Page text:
Car-Free Traverse City is a year long story series inspired by BATA’s Tyler Bevier that highlights ordinary people doing ordinary things without a car in TC.
February 2017: Part I
by Maria Kinney
I’ve always been in awe of them. From the comfort of my living room, I’ve often watched through the window as they cruise along my street, their fancy fat tires cutting through snow drifts like butter. “I could do that!” I think, until I wake up and look at the blowing snow outside my door and reach for my boyfriend’s car keys. Again.
Winter bikers! What do they have that I don’t—muscles, gear, willpower, more caffeine? Is it hard? Is it safe? And do I really need those fancy tires anyway?
I’m about to find out. Because here I am, 8:30 at night, wrapped in a balaclava, trying to get onto an old mountain bike (no fancy tires here) but my long winter coat is catching on the seat. It’s a real icy night and I just slid a bit, but caught myself before I wiped out completely. Phew! The gears are sticking (they say don’t ride a bike with gears but this is all I’ve got) and I’m having trouble getting traction to move forward. I signal to the nervous car behind me to go forward. The driver stops to ask if I’m okay. I’m reminded of why I love Traverse City.
Almost home. Minor difficulties. No sweat.
Also, it’s my birthday.
I’m typically a summer biker, haven’t owned a car in years. With biking, my everyday commute becomes an adventure. It presents to me a world I’d normally never see, moments I’d never have otherwise. Every minute I’d typically spend in a car I am nameless and faceless, removed from humanity, grumpily focused on traffic, circling for parking spots. With biking, I spend those moments in the fresh air, pumping my blood, riding across beautiful bridges or through tunnels of trees. I might stop to catch the sunset or say hello to a stranger.
Mostly, I feel good. It just makes me happy.
So far winter has been no different. Even with the challenge of the cold, I’m enjoying myself. Still, there are days when it is difficult to make it all work. Luckily, we have BATA.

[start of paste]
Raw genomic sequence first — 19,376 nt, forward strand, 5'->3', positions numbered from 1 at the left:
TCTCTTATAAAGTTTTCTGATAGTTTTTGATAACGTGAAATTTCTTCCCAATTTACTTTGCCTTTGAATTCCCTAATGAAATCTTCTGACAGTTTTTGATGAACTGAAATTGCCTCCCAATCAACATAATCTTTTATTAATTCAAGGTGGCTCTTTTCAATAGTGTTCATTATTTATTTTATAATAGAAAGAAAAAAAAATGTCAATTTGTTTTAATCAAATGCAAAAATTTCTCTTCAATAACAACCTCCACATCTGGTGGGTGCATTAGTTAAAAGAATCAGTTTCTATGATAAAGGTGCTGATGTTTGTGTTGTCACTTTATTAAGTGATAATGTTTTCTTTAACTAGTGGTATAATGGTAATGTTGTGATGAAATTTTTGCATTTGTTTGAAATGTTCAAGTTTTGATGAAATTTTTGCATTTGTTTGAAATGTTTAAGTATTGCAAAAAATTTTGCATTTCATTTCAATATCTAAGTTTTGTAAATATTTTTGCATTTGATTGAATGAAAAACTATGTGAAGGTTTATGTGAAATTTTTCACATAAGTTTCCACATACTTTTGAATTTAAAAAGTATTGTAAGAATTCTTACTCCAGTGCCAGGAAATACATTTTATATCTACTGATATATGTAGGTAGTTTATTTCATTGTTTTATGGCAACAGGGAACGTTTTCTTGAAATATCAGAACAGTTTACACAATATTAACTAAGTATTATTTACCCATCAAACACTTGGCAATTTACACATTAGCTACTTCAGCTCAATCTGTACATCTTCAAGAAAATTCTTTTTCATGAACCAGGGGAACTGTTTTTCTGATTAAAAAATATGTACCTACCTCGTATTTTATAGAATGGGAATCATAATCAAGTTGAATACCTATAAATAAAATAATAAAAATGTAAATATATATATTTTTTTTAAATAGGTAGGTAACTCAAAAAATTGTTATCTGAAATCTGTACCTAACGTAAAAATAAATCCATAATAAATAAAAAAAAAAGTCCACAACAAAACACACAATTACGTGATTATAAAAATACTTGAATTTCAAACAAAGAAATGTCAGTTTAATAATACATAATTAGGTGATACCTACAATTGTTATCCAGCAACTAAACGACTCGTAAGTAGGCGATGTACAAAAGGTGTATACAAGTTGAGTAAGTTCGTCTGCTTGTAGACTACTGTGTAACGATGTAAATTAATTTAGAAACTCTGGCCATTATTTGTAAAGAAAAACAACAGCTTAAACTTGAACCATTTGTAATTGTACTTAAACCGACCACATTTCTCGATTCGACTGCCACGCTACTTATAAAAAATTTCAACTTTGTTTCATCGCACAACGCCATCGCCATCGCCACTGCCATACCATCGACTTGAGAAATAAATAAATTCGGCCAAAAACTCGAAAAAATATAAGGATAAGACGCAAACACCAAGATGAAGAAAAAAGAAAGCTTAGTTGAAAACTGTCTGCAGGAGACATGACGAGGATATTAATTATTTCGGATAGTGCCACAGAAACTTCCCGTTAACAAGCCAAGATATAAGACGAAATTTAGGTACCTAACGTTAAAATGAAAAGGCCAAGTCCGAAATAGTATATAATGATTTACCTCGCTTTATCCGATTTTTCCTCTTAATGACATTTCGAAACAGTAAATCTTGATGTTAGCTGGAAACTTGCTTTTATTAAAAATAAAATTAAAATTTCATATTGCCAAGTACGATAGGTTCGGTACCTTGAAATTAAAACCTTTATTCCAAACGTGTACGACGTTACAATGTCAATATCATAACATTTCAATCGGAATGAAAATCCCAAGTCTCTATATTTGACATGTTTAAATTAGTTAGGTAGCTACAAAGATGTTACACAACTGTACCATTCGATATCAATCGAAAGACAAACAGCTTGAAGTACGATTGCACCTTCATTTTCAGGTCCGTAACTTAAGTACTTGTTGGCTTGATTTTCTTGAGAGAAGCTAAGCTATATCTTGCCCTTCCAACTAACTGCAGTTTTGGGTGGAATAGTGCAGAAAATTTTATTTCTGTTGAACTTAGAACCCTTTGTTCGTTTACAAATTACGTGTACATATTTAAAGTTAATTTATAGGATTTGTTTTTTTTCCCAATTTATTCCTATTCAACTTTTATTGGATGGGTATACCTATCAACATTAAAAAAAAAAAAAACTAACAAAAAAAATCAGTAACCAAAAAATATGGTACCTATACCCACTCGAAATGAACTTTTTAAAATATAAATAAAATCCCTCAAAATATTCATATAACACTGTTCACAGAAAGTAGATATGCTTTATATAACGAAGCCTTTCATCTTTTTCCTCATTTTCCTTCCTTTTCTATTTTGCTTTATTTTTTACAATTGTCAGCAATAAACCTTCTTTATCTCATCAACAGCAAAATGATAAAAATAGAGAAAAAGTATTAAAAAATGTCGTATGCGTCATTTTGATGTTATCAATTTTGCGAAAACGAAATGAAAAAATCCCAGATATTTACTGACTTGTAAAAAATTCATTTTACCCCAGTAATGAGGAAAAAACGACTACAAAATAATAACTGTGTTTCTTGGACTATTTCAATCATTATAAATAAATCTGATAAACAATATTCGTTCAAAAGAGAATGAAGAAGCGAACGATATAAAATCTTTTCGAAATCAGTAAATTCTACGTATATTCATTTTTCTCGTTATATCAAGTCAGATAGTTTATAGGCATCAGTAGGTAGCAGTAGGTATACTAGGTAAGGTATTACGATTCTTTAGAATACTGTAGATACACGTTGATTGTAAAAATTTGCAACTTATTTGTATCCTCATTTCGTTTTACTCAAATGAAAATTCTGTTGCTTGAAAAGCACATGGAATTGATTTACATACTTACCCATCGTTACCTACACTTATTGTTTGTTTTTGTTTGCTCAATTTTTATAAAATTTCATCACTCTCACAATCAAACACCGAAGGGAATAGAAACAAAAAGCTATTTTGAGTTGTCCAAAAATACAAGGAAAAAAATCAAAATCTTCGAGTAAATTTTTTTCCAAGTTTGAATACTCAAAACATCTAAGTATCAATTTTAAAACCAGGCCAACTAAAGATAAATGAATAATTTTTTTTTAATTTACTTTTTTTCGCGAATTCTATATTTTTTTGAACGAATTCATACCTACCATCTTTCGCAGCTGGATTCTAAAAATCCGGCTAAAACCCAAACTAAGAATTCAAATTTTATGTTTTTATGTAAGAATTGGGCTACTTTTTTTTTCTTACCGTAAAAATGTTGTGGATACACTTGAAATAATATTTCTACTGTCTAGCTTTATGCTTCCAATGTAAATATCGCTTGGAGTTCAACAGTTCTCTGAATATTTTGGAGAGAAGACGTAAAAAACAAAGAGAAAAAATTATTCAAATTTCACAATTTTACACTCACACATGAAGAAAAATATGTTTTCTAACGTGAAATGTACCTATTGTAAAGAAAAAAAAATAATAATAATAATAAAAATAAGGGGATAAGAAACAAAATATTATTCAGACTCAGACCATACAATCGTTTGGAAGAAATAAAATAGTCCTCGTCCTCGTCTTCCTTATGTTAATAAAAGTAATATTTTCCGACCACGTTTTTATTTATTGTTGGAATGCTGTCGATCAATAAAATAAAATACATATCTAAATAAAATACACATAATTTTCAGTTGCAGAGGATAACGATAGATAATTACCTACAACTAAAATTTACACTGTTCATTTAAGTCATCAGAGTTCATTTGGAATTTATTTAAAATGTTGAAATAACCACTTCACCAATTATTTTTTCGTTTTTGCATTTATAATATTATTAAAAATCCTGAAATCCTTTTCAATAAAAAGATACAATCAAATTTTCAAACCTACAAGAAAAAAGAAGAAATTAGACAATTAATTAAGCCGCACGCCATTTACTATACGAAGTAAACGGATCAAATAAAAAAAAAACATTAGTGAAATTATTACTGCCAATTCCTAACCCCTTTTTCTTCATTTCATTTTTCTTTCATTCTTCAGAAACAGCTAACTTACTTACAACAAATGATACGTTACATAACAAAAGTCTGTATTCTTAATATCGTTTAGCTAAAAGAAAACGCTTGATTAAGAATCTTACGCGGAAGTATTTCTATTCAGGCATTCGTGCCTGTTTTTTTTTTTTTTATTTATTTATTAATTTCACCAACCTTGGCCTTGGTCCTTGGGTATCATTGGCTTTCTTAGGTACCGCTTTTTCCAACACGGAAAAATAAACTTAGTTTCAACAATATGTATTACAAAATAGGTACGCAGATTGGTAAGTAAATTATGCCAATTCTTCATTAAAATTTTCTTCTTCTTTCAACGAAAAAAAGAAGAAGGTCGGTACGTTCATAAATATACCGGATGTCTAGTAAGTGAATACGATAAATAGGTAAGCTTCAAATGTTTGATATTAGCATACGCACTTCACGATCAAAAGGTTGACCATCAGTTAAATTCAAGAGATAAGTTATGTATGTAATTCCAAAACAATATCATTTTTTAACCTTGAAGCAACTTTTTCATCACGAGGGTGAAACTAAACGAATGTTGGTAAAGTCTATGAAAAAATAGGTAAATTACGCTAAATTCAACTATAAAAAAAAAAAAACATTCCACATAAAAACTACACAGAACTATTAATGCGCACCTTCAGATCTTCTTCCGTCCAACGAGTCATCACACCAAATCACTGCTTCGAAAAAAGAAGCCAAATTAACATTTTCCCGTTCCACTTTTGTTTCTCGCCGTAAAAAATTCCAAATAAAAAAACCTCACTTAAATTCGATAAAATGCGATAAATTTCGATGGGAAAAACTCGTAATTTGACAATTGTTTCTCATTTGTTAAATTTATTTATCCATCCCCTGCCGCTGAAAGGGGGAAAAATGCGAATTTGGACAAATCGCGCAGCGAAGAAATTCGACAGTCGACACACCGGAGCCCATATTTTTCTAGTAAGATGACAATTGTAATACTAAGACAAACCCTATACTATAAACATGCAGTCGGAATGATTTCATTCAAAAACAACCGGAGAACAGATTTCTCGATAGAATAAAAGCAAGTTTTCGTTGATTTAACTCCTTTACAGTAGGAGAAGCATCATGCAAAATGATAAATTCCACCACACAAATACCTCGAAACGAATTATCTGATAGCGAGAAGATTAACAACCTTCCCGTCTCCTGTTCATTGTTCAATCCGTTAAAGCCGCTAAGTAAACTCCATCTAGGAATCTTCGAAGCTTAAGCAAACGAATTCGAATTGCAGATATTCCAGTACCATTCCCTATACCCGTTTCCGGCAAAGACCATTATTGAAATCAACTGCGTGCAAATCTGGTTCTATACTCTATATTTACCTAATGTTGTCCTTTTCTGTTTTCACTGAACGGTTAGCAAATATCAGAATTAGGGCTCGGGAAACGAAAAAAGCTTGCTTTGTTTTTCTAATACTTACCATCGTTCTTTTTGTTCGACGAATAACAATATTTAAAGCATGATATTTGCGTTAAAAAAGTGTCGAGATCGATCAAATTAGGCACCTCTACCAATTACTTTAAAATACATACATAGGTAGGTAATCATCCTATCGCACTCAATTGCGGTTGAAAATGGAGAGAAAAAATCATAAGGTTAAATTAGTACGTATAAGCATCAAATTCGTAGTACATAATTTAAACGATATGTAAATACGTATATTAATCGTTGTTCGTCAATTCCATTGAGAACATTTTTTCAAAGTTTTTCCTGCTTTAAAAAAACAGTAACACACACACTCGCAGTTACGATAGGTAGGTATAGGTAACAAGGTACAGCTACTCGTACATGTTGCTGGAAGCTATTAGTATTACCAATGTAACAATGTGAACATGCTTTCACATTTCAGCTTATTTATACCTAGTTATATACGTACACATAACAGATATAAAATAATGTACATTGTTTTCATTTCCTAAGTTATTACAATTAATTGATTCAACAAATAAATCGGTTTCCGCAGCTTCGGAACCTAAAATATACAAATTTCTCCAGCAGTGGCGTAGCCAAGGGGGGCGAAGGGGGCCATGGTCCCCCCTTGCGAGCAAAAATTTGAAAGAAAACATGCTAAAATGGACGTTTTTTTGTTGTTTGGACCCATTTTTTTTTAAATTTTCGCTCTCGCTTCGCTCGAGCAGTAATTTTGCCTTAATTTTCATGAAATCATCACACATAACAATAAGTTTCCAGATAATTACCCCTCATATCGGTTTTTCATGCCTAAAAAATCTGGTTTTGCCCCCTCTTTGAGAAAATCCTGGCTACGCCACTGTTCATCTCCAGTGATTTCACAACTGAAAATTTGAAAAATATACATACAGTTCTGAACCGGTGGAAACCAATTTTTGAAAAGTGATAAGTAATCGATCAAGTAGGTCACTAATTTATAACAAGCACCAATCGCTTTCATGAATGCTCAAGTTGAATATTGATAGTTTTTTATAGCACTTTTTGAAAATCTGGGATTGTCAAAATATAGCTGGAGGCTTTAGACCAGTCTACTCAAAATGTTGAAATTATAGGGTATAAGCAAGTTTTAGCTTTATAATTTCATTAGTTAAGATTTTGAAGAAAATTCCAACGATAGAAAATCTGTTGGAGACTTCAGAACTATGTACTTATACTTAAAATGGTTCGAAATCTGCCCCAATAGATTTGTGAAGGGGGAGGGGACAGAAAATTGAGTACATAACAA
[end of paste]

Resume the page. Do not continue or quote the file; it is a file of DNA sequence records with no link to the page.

BATA has a bike rack on the front of each bus (did you know that?). On Tuesdays and Thursdays, I have to get the kids from school. So I bike to Glenn Loomis from my job at Higher Grounds and we walk to the bus stop at Veteran’s and 15th. Sydney, 10, and Arden, 8, love it! With their Zoom cards ready, they say hello to the driver and find their seats as I pop my bike on the rack. They are getting good at knowing when our stop is approaching, and like to take turns pulling the cord.
We make new friends every day as we all ride BATA home to Webster Street. Often, a young man sporting colorful, light-up headphones sits near us (Sydney thinks he is the coolest). Last week, a retired army paratrooper showed Arden his medals and shared stories about skydiving (he has made over 50 jumps in his lifetime). On that same day, as we turned onto Railroad Ave. we passed their dad working at the Rock Stop. We waved at each other through the window.
I still have the rest of the month to go, but so far it’s turning out to be great. A challenge, but great. I’m still not sure I’ll spring for any fancy gear—my basic setup is good enough for me—but I just might be a winter biker after all.
Car Free February, here I come!
Maria is an Oak Park resident, chalk artist extraordinaire, coffee nerd, top notch smore maker, and community activist. You can follow her adventures here : instagram.com/mariatherese
Passionate about a more walkable, bikeable, livable Traverse City? Get involved with our pro walk/pro bike advocacy grupo HERE.